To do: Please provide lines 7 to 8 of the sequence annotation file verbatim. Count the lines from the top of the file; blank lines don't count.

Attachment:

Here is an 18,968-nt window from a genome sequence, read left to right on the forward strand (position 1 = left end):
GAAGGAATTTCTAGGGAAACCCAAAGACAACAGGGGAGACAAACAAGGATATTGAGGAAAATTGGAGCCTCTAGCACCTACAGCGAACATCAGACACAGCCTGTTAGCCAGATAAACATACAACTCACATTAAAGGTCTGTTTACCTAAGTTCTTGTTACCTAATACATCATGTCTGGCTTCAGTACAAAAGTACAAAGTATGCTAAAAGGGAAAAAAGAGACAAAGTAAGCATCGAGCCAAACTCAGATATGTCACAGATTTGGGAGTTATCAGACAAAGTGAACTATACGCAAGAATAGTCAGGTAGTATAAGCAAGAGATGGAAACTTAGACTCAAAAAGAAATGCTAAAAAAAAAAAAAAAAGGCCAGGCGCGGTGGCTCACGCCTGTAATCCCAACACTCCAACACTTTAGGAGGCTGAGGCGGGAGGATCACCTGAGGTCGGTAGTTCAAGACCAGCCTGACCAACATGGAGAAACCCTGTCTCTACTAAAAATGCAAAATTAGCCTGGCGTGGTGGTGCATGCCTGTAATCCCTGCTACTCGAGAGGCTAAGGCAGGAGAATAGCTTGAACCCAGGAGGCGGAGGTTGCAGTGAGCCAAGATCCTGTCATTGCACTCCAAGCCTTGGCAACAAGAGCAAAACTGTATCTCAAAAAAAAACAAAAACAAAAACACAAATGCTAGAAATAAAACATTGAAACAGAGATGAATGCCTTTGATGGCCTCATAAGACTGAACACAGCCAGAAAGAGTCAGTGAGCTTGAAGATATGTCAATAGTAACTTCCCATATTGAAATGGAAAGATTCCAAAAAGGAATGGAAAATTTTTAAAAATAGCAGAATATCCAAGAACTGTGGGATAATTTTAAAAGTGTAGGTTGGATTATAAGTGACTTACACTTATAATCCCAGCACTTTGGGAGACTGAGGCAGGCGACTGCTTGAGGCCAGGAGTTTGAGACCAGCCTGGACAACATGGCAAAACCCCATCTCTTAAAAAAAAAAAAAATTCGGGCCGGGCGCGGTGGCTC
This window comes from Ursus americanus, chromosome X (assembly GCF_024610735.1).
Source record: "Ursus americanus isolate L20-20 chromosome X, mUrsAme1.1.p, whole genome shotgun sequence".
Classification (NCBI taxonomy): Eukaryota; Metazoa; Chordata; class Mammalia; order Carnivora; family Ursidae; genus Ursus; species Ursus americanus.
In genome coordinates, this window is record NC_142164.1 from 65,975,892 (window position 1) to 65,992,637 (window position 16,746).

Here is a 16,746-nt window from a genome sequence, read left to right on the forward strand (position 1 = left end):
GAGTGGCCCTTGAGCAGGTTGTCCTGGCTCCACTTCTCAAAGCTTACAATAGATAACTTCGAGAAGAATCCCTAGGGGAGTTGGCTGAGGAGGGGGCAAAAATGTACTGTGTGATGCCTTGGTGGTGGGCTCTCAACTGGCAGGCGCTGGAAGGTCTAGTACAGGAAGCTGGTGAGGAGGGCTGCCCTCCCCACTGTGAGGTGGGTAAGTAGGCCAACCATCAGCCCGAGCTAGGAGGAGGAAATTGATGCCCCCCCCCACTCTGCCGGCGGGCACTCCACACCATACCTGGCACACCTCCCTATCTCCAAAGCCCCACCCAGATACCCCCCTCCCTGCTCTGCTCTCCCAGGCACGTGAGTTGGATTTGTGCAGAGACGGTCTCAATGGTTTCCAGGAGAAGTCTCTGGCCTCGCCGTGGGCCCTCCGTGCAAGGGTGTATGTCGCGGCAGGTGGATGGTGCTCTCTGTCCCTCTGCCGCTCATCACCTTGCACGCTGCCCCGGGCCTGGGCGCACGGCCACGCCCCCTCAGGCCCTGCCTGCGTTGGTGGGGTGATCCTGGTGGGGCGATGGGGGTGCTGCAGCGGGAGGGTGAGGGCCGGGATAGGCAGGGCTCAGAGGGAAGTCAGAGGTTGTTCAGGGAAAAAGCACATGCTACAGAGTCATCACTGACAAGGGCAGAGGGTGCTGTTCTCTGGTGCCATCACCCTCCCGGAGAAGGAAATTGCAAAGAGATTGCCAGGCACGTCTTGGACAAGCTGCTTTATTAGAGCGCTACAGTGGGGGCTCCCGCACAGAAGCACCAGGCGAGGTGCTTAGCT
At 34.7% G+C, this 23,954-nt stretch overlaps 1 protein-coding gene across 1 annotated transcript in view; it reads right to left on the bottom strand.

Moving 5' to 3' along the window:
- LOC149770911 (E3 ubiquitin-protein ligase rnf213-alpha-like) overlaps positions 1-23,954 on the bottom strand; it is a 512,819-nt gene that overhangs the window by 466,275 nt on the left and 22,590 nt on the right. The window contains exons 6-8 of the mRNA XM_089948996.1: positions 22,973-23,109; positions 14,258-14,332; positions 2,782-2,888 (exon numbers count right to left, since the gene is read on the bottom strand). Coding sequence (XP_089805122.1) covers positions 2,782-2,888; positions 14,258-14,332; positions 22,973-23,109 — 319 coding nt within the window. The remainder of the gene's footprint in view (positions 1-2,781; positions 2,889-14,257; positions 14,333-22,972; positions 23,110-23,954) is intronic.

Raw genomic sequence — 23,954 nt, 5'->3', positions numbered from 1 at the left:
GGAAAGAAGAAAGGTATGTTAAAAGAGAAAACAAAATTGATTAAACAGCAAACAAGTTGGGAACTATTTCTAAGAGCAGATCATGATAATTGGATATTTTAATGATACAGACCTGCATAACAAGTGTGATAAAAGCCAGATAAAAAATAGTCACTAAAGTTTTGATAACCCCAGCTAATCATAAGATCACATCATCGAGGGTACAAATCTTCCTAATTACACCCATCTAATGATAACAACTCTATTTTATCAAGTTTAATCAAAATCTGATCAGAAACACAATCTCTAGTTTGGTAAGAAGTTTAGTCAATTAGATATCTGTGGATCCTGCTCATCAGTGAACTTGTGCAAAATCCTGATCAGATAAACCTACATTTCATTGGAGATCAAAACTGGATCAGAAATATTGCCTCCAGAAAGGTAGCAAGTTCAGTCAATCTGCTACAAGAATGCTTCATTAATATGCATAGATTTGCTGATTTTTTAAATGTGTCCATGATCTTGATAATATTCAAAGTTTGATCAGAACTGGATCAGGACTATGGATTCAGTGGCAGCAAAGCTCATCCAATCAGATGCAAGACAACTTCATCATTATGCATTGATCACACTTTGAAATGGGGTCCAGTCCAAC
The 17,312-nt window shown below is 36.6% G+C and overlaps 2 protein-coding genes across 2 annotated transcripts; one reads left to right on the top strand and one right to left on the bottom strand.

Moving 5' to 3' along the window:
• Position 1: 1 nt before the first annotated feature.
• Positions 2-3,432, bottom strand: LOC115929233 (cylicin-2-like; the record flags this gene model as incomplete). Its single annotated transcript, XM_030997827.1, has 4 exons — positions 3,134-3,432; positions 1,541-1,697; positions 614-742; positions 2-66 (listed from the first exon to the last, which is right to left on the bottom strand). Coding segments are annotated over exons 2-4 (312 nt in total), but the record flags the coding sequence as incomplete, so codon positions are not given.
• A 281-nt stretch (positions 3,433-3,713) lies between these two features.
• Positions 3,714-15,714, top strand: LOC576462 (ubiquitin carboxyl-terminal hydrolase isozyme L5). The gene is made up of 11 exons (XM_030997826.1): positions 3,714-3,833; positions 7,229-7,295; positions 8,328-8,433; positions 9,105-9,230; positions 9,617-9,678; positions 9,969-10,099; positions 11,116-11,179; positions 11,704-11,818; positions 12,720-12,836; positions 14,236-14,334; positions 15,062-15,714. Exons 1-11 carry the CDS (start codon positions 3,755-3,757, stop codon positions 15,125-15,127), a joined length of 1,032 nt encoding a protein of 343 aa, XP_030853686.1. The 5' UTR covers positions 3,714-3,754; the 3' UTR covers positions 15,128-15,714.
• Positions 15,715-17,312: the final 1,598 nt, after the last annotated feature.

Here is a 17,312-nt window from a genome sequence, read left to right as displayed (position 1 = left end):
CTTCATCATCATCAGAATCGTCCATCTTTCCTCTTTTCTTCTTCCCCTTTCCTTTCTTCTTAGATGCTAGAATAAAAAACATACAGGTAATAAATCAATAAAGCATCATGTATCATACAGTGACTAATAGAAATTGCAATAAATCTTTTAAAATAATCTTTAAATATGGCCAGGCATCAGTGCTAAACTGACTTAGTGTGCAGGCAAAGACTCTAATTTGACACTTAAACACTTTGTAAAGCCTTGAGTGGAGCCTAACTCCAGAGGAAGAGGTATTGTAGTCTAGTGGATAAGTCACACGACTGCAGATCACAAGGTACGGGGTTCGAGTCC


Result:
Here is a 16,746-nt window from a genome sequence, read left to right on the forward strand (position 1 = left end):
GAGTGGCCCTTGAGCAGGTTGTCCTGGCTCCACTTCTCAAAGCTTACAATAGATAACTTCGAGAAGAATCCCTAGGGGAGTTGGCTGAGGAGGGGGCAAAAATGTACTGTGTGATGCCTTGGTGGTGGGCTCTCAACTGGCAGGCGCTGGAAGGTCTAGTACAGGAAGCTGGTGAGGAGGGCTGCCCTCCCCACTGTGAGGTGGGTAAGTAGGCCAACCATCAGCCCGAGCTAGGAGGAGGAAATTGATGCCCCCCCCCACTCTGCCGGCGGGCACTCCACACCATACCTGGCACACCTCCCTATCTCCAAAGCCCCACCCAGATACCCCCCTCCCTGCTCTGCTCTCCCAGGCACGTGAGTTGGATTTGTGCAGAGACGGTCTCAATGGTTTCCAGGAGAAGTCTCTGGCCTCGCCGTGGGCCCTCCGTGCAAGGGTGTATGTCGCGGCAGGTGGATGGTGCTCTCTGTCCCTCTGCCGCTCATCACCTTGCACGCTGCCCCGGGCCTGGGCGCACGGCCACGCCCCCTCAGGCCCTGCCTGCGTTGGTGGGGTGATCCTGGTGGGGCGATGGGGGTGCTGCAGCGGGAGGGTGAGGGCCGGGATAGGCAGGGCTCAGAGGGAAGTCAGAGGTTGTTCAGGGAAAAAGCACATGCTACAGAGTCATCACTGACAAGGGCAGAGGGTGCTGTTCTCTGGTGCCATCACCCTCCCGGAGAAGGAAATTGCAAAGAGATTGCCAGGCACGTCTTGGACAAGCTGCTTTATTAGAGCGCTACAGTGGGGGCTCCCGCACAGAAGCACCAGGCGAGGTGCTTAGCT